Danny Mitola, Non-fiction and Multimedia Panelist
This past Saturday I went down to the coast with a couple fellow Long River Review friends: Christine and Kelly. When we arrived, we were welcomed by the squawking of seagulls in the distance and the subtle aroma of salt on the air. The familiar characteristics of the coastline had us talking for a moment about the beach, but that was not what we came for. No, we were on a different mission. We didn’t come for the feeling of soft grains of sand between our toes, or to lie in the sun for hours without a care in the world, or to refresh our skin with the ocean’s water… though all of this is sounding like what we should have done, in retrospect. But anyway, it wasn’t warm of enough for any of that! We came for a different, far more intellectual activity. We came to peruse a collection of used books.
I’d only been to the Book Barn in Niantic once before this weekend, but these trips did not, by any means, disappoint.There are four locations to the Book Barn, each within a mile of each other on the same stretch of road by the seaside, and each boasting different genres to explore. Unfortunately, Kelly, Christine, and I only had enough time to look around the “Main Barn,” which is the main location with the largest collections of books, including fiction, poetry, romance, mystery, biology, gardening, nature writing, natural history, and many more. Genres are housed in different little buildings around the property, each added throughout the life of the Book Barn to accommodate its growing collection.
My favorite is a building called the “Last Page,” as it houses literature involving gardening, farming, nature, and related topics—all quite useful information to me, given I live at Spring Valley, UConn’s student farm. I picked up a book from here titled Redesigning the American Lawn, A Search for Environmental Harmony. Anyone who has heard my rants about lawns and their environmental impact knows that this is definitely the book for me.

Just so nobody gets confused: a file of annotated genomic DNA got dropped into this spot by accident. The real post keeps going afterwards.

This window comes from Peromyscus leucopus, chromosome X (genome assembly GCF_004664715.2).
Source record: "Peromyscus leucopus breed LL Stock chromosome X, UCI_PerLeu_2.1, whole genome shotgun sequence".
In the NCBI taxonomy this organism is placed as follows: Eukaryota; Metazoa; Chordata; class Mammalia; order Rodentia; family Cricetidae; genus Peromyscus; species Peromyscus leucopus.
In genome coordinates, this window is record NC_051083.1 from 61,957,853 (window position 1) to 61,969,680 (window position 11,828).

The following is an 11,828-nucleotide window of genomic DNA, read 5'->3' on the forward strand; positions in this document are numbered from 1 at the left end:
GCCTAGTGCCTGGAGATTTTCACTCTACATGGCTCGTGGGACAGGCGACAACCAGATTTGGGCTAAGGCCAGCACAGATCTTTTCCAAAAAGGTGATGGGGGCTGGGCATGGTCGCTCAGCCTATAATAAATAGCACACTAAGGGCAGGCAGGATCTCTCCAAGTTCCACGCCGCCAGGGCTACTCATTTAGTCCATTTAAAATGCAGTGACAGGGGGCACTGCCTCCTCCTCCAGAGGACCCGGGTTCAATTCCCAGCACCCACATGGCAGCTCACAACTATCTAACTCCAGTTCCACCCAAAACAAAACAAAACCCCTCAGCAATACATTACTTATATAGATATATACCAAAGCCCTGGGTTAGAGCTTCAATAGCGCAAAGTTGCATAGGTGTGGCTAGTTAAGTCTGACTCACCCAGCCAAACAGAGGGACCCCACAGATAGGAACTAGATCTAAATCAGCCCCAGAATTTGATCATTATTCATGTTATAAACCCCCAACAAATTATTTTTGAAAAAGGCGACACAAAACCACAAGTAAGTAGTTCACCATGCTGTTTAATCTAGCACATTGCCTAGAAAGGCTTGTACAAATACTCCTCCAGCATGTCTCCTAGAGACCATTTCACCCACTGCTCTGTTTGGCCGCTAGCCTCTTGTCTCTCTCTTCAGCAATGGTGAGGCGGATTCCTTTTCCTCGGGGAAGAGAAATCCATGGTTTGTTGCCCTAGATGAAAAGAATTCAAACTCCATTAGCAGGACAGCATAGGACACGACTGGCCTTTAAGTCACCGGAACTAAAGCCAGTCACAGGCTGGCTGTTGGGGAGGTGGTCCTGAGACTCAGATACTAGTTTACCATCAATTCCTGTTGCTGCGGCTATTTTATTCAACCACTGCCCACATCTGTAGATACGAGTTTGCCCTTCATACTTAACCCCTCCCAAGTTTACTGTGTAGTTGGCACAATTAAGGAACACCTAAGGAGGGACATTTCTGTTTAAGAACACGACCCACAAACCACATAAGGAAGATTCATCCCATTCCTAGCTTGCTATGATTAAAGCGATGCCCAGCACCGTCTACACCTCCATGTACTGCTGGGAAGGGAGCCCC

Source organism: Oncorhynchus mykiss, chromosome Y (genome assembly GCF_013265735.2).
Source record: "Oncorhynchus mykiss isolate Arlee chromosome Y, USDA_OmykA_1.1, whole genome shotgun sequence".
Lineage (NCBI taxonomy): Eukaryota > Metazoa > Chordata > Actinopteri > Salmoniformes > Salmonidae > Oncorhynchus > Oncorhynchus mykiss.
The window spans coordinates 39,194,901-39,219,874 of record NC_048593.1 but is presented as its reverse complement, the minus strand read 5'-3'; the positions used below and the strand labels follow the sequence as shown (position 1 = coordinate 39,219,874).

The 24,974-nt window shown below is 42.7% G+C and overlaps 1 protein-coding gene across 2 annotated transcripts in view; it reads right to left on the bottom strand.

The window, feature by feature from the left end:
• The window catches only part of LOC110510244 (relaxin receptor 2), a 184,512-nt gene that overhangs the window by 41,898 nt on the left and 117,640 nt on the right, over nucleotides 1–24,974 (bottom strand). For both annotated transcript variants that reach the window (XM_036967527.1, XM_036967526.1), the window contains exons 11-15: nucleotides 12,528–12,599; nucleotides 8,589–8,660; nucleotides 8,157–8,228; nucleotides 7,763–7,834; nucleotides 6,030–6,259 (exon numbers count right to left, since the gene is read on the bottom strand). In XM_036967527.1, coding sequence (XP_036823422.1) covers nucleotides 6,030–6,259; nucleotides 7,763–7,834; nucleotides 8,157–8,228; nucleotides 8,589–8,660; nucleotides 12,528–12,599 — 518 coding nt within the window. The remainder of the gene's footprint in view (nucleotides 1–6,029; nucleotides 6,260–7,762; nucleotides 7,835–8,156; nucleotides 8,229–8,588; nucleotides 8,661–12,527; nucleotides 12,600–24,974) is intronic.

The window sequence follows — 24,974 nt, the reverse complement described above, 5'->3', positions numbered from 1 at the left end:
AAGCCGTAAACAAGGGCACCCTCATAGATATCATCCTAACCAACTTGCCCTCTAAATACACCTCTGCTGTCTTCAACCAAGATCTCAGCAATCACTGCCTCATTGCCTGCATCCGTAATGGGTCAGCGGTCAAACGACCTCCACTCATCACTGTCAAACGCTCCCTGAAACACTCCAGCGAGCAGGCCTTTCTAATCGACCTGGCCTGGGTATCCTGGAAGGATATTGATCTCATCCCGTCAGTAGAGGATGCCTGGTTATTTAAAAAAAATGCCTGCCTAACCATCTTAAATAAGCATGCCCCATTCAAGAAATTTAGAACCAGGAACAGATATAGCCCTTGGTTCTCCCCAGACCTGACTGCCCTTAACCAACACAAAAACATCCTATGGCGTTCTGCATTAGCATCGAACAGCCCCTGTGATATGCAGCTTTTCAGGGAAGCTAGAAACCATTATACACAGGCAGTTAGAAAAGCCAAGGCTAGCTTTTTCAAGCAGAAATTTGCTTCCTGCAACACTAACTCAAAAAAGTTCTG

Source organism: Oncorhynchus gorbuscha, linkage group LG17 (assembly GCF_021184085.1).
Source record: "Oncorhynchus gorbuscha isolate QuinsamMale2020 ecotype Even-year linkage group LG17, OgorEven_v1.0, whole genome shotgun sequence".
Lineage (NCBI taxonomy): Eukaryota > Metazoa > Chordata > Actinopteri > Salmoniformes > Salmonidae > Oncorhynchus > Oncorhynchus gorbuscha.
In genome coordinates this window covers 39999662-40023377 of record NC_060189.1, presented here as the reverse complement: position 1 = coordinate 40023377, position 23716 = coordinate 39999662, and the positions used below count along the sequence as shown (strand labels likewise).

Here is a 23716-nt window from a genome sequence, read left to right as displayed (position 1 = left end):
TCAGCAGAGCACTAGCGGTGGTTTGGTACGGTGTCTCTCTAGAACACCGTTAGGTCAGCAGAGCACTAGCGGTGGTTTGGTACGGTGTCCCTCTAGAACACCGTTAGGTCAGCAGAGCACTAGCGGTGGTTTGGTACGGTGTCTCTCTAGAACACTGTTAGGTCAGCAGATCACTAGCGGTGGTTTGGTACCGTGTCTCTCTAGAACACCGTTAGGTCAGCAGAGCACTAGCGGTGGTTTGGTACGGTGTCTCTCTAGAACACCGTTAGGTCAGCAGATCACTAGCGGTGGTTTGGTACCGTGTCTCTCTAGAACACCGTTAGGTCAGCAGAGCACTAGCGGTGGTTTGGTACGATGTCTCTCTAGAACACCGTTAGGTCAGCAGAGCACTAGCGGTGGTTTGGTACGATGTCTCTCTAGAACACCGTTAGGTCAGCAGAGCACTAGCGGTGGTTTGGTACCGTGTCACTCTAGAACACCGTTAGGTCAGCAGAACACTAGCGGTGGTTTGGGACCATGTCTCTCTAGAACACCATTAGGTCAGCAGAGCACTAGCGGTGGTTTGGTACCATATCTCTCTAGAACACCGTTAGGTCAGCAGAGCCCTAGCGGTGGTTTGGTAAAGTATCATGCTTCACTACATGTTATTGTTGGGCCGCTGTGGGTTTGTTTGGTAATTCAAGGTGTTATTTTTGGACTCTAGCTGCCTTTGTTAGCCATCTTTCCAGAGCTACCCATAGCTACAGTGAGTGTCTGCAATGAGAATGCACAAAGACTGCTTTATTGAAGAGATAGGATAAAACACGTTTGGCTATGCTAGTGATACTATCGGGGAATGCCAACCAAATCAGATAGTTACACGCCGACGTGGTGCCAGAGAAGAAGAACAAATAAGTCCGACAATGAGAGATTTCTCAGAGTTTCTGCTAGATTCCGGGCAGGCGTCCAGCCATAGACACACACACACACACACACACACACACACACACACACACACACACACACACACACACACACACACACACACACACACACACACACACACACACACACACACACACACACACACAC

The Main Barn is like a fairyland of literature, with whimsical structures scattered around the property, some paying homage to famous works of the past. My favorite decoration is the Baggins’ residence, A.K.A. Hobbit Hole, nestled neatly in a hillside, with a little hobbit, presumably Bilbo, sitting outside.
There’s a large, ever-evolving collection of books to be found at the Book Barn—one any lover of literature would get lost in for hours on end. But books aren’t the only thing you might stumble across while you’re there. On our visit, we got to see some goats that they have there, named Fili and Teddy. Fili was preoccupied eating his hay, so we didn’t interact with him much, but Teddy loved being scratched.
The real hotshot of the evening, in my opinion, was an old cat named Evinrude, who we found napping on a couch. The pamphlet we had which gave us info on all the resident animals at the Book Barn said he loved to be pet, so I went ahead a chilled out with him for a while. He’s very aptly named, as his purr mimicked that of a boat motor. Even if you’re not into literature or reading all that much, I’d say the goats and cats are enough reason to visit!
My visit at the Book Barn was a blast, but a thought had me troubled while I was there. In the age of the internet and seemingly endless amounts of digital storage, where do books stand in our world, especially old or used books? At first, I thought maybe they had aged out and it was time for them to wither, but then I thought about the books you might find at a place like the Book Barn—the worn out, over-loved copies with scribbled drawings and notes in the margins about how “Grandma would love this quote” or some other musing. There’s a human quality to these books that I personally would never want to see disappear from this world, and I’m sure there are many others who feel the same. And come on, there’s nothing like snuggling next to a cat on a comfy couch with a book and a cup of tea.
So head on down to the Book Barn, or another used book store in your area. Not only will you be supporting the longevity of books, but also a local business, which is something I’ll always advocate for. I know Kelly, Christine, and I loved our visit and will return again to smell the salted air, hear the gulls, and read some old used books.